The Upright Thinkers: The Human Journey from Living in Trees to Understanding the Cosmos
The Upright Thinkers purports to be a history of the key developments in how we think. In the first couple of chapters, it fully delivers. Mlodinow traces the human family tree down into early history by showing what were, or might have been, the key steps (tools, symbolic thinking, abstraction) in our changing modes of thought.
After that point, the book rather loses its focus. It becomes a well-written but not otherwise remarkable history of science, done via the biographies of Great Men (virtually no women) Of Science. It's perfectly fine, but it covers ground that I've read in at least a score of other books.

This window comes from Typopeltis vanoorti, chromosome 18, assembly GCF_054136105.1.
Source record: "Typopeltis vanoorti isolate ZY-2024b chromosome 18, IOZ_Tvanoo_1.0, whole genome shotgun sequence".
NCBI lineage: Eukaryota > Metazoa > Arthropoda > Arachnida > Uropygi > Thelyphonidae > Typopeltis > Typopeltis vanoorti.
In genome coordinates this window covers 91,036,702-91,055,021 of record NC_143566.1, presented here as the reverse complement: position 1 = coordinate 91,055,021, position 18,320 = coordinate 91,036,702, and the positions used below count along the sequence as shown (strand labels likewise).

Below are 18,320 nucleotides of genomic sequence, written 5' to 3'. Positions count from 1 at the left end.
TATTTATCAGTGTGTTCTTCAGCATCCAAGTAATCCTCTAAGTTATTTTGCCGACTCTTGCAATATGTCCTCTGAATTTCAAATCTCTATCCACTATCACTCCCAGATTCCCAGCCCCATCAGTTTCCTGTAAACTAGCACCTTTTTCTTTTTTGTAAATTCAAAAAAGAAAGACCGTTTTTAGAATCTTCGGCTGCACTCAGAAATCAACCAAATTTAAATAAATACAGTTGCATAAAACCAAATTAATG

The best parts of The Upright Thinkers are the anecdotes that Mlodinow sprinkles in, recounting his talks with his father. The senior Mlodinow was not a scholar; he was a tailor--and a Holocaust survivor. His take on scientific knowledge provides an extra human dimension to the question of how we think.
Overall: a good overview for someone who's not terribly familiar with the subject. It's well-trodden turf, however.